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President Appoints Engineer Specializing in Sea Ice to Seat on U.S. Arctic Research Commission

Another appointee for the U.S. Arctic Research Commission ...

President Obama has announced his next appointment to the U.S. Arctic Research Commission. It’s Jackie Richter-Menge, a research civil engineer with the Army Corps of Engineers’ Cold Regions Research and Engineering Laboratory in Hanover, N.H.

“To have the opportunity now to be a commissioner, and actually be the one (who) goes out and looks for input, takes that input and develops the goals, is very exciting for me,” she said in an interview.

Richter-Menge says she’s often worked with the commission during her 35 years with the Cold Regions Research and Engineering Lab. She says the commission does important work – especially in advising the president and Congress on the direction of the nation’s Arctic research program.

Credit Jackie Richter-Menge
Jackie Richter-Menge, the newest member of the U.S. Arctic Research Commission.

“So it plays a big role in deciding how the U.S. is going to invest its research dollars,” she said.

Richter-Menge says her professional experience will help the commission carry out that responsibility.

“Over the course of the years, my work has been applied (by) the Navy for operating vessels in the Arctic sea-ice cover,” she said. “And currently, it’s been focused on climate change, making equipment and observations that can monitor how the Arctic sea-ice cover is changing, with the warming temperatures.

Richter-Menge says she comes into the job with two major goals:

First, she said, “I want to make people aware that the U.S. is an Arctic nation, and that what’s happening in the Arctic is affecting the United States.”

Credit NASA
Richter-Menge, left, and members of the NASA IceBridge Team prepare for a 2013 flight from Thule, Greenland, to the Beaufort Sea, off Alaska's northeastern coast, to examine sea-ice conditions between the two points. Richter-Menge served as co-chair and sea-ice lead for the IceBridge science team.

Secondly, she hopes to use her decades of experience with the federal government to help the commission work with the many agencies involved in Arctic research.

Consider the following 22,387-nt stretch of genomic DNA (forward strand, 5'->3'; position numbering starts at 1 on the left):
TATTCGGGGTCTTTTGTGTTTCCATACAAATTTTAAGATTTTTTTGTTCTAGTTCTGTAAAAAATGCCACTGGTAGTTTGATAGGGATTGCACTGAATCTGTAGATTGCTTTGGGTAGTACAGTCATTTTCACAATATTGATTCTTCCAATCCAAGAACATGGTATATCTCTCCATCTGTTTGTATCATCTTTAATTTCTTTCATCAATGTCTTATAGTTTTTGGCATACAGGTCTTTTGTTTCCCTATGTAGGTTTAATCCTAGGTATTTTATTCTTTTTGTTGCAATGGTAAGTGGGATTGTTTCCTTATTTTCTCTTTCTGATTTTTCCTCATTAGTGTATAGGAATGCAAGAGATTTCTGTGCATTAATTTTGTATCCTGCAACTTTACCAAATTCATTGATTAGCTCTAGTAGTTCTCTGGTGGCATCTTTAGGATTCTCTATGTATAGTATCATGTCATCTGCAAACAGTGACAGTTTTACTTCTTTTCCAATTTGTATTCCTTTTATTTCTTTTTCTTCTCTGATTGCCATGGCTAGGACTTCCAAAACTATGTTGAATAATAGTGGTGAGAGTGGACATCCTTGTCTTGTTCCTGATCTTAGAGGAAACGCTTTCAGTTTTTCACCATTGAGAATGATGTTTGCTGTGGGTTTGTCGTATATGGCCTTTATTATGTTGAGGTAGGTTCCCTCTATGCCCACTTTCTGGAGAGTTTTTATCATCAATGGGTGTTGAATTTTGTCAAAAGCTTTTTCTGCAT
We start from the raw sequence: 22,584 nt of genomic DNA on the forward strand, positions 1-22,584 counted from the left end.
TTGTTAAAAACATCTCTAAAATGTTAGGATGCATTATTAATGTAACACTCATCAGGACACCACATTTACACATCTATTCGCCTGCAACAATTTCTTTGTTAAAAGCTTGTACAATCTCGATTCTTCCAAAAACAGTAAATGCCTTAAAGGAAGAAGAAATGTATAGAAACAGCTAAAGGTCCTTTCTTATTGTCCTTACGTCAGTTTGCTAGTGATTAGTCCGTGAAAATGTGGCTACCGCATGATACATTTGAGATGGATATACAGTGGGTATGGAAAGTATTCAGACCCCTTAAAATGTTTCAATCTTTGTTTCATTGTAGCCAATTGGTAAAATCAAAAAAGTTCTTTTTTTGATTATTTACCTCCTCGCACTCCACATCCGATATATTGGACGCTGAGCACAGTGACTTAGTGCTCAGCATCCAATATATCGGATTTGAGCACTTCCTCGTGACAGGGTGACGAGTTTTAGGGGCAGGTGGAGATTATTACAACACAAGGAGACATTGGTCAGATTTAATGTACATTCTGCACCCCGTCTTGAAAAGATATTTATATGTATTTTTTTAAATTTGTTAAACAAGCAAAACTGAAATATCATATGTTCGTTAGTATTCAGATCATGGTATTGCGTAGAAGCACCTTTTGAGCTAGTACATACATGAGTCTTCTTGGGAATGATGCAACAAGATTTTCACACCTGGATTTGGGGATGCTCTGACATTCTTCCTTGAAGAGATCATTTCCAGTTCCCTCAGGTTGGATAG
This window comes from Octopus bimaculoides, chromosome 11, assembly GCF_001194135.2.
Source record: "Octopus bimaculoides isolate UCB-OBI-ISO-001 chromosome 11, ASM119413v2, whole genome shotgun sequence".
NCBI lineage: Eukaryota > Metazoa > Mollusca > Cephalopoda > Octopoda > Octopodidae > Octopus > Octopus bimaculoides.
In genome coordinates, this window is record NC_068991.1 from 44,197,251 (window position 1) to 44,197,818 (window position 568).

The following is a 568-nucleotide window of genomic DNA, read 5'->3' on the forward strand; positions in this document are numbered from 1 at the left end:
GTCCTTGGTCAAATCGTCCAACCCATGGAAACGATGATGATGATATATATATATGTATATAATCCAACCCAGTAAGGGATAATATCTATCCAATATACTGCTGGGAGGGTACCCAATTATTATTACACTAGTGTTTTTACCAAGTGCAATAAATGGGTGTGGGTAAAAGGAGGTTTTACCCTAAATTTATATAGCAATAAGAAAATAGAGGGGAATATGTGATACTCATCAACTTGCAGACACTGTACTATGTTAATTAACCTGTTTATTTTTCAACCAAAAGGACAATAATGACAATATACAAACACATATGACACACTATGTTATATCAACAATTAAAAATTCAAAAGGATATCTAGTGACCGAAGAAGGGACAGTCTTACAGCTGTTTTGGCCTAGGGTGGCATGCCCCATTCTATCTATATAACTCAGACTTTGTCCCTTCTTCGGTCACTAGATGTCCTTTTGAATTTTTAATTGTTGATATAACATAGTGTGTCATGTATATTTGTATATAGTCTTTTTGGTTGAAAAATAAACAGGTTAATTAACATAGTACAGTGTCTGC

“I’m really interested in trying to work to improve coordination of the efforts among the different federal agencies in developing and executing the Arctic research plan, making the most of the resources that are available.”

Richter-Menge holds a master’s degree in civil engineering from the University of Delaware. And earlier this year, the University of Alaska Fairbanks awarded her an honorary doctorate of science. She's also serving as an affiliate professor at UAF's Institute of Northern Engineering.

She replaces Charles Vorosmarty, professor and director of the City University of New York’s Department of Civil Engineering, whose term on the commission expired.

Richter-Menge will join another recent appointee to the seven-member commission. That’s Larry Mayer, founding director of the Center for Coastal and Ocean Mapping at the University of New Hampshire and co-director of the Joint Hydrographic Center operated jointly by the National Oceanic and Atmospheric Administration and the University of New Hampshire.

Editor's note: this story was revised for posting online, with additional information about Richter-Menge's professional experience and recent appointments to the Arctic Research Commission.

Tim has worked in the news business for over three decades, mainly as a newspaper reporter and editor in southern Arizona. Tim first came to Alaska with his family in 1967, and grew up in Delta Junction before emigrating to the Lower 48 in 1977 to get a college education and see the world.